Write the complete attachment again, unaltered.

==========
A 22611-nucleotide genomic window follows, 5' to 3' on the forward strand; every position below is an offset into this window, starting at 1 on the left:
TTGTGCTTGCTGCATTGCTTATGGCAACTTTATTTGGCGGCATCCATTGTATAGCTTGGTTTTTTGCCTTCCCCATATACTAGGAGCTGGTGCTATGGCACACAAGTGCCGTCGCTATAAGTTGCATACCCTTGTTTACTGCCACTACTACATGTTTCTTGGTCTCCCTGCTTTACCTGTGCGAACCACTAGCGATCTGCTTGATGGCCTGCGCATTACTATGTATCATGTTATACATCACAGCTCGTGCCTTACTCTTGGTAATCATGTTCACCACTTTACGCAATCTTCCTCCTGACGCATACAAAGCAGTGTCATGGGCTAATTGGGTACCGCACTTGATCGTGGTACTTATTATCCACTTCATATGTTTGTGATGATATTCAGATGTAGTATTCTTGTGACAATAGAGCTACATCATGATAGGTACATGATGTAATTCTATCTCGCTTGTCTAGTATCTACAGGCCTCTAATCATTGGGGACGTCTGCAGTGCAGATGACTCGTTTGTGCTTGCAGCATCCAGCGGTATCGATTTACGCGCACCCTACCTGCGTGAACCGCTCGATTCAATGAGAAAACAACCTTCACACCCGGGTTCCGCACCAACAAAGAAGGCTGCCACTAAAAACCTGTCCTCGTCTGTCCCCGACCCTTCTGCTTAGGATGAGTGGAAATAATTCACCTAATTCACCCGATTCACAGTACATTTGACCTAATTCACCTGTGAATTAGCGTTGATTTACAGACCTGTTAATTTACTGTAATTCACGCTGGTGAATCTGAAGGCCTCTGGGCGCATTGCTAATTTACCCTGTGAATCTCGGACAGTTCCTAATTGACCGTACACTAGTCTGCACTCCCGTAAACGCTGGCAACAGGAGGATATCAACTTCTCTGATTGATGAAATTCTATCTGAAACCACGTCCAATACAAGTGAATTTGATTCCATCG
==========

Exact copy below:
A 22611-nucleotide genomic window follows, 5' to 3' on the forward strand; every position below is an offset into this window, starting at 1 on the left:
TTGTGCTTGCTGCATTGCTTATGGCAACTTTATTTGGCGGCATCCATTGTATAGCTTGGTTTTTTGCCTTCCCCATATACTAGGAGCTGGTGCTATGGCACACAAGTGCCGTCGCTATAAGTTGCATACCCTTGTTTACTGCCACTACTACATGTTTCTTGGTCTCCCTGCTTTACCTGTGCGAACCACTAGCGATCTGCTTGATGGCCTGCGCATTACTATGTATCATGTTATACATCACAGCTCGTGCCTTACTCTTGGTAATCATGTTCACCACTTTACGCAATCTTCCTCCTGACGCATACAAAGCAGTGTCATGGGCTAATTGGGTACCGCACTTGATCGTGGTACTTATTATCCACTTCATATGTTTGTGATGATATTCAGATGTAGTATTCTTGTGACAATAGAGCTACATCATGATAGGTACATGATGTAATTCTATCTCGCTTGTCTAGTATCTACAGGCCTCTAATCATTGGGGACGTCTGCAGTGCAGATGACTCGTTTGTGCTTGCAGCATCCAGCGGTATCGATTTACGCGCACCCTACCTGCGTGAACCGCTCGATTCAATGAGAAAACAACCTTCACACCCGGGTTCCGCACCAACAAAGAAGGCTGCCACTAAAAACCTGTCCTCGTCTGTCCCCGACCCTTCTGCTTAGGATGAGTGGAAATAATTCACCTAATTCACCCGATTCACAGTACATTTGACCTAATTCACCTGTGAATTAGCGTTGATTTACAGACCTGTTAATTTACTGTAATTCACGCTGGTGAATCTGAAGGCCTCTGGGCGCATTGCTAATTTACCCTGTGAATCTCGGACAGTTCCTAATTGACCGTACACTAGTCTGCACTCCCGTAAACGCTGGCAACAGGAGGATATCAACTTCTCTGATTGATGAAATTCTATCTGAAACCACGTCCAATACAAGTGAATTTGATTCCATCG